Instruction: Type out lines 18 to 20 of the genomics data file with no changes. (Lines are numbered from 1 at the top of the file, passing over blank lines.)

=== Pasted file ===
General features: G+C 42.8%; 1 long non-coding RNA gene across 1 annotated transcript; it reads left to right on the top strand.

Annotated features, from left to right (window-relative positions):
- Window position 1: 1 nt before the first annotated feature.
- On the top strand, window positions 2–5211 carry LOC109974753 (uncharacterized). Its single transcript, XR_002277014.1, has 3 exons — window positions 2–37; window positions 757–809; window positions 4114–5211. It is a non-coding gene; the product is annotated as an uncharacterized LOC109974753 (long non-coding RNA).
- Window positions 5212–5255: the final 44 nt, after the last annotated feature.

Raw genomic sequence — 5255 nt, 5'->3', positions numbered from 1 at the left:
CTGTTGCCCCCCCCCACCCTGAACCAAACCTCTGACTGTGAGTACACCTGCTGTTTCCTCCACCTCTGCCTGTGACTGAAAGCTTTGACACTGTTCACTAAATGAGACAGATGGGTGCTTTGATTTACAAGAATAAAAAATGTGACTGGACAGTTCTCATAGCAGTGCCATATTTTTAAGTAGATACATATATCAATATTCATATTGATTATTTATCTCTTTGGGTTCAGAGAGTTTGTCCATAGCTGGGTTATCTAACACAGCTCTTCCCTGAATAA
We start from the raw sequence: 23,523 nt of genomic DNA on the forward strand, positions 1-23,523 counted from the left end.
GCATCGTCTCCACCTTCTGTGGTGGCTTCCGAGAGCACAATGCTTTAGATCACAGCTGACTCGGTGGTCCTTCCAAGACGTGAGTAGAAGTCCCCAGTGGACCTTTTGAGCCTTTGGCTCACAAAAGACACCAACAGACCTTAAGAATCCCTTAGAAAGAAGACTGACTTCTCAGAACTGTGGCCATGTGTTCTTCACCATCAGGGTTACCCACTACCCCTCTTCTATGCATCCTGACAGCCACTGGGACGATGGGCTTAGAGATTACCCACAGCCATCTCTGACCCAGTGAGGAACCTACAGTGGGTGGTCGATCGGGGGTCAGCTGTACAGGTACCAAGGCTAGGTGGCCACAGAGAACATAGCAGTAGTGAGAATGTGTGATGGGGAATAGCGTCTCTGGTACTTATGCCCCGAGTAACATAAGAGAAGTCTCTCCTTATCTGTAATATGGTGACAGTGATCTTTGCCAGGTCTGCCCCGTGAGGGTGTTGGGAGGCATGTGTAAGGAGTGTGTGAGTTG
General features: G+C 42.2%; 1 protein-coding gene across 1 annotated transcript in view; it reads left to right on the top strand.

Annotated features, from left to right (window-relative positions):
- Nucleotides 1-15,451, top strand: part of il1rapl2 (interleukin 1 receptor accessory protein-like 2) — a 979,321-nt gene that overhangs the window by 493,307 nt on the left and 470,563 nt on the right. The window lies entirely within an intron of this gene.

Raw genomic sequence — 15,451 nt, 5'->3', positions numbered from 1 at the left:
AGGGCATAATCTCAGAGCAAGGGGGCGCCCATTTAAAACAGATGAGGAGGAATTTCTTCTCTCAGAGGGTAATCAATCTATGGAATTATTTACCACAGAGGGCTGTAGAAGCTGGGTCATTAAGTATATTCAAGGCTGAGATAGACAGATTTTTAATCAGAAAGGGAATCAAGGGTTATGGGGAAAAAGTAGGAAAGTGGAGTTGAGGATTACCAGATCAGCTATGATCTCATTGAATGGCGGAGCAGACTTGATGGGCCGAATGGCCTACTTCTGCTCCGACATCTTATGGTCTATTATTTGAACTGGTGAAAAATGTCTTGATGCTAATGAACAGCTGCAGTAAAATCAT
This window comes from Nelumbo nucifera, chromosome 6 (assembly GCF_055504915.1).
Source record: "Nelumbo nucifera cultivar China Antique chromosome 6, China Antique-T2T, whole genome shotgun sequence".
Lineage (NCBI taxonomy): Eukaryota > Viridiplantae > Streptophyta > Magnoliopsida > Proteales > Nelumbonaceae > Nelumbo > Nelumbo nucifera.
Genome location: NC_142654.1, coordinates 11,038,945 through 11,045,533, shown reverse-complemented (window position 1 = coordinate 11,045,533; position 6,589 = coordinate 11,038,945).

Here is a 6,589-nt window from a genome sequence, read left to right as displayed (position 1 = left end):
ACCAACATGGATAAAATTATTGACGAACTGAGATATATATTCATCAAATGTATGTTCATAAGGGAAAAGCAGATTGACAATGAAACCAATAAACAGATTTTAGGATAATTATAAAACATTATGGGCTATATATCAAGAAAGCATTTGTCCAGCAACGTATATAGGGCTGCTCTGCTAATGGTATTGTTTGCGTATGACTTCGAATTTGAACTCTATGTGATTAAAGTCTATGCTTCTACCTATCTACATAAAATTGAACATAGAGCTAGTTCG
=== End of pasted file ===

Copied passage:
Genome location: NC_142654.1, coordinates 11,038,945 through 11,045,533, shown reverse-complemented (window position 1 = coordinate 11,045,533; position 6,589 = coordinate 11,038,945).

Here is a 6,589-nt window from a genome sequence, read left to right as displayed (position 1 = left end):
ACCAACATGGATAAAATTATTGACGAACTGAGATATATATTCATCAAATGTATGTTCATAAGGGAAAAGCAGATTGACAATGAAACCAATAAACAGATTTTAGGATAATTATAAAACATTATGGGCTATATATCAAGAAAGCATTTGTCCAGCAACGTATATAGGGCTGCTCTGCTAATGGTATTGTTTGCGTATGACTTCGAATTTGAACTCTATGTGATTAAAGTCTATGCTTCTACCTATCTACATAAAATTGAACATAGAGCTAGTTCG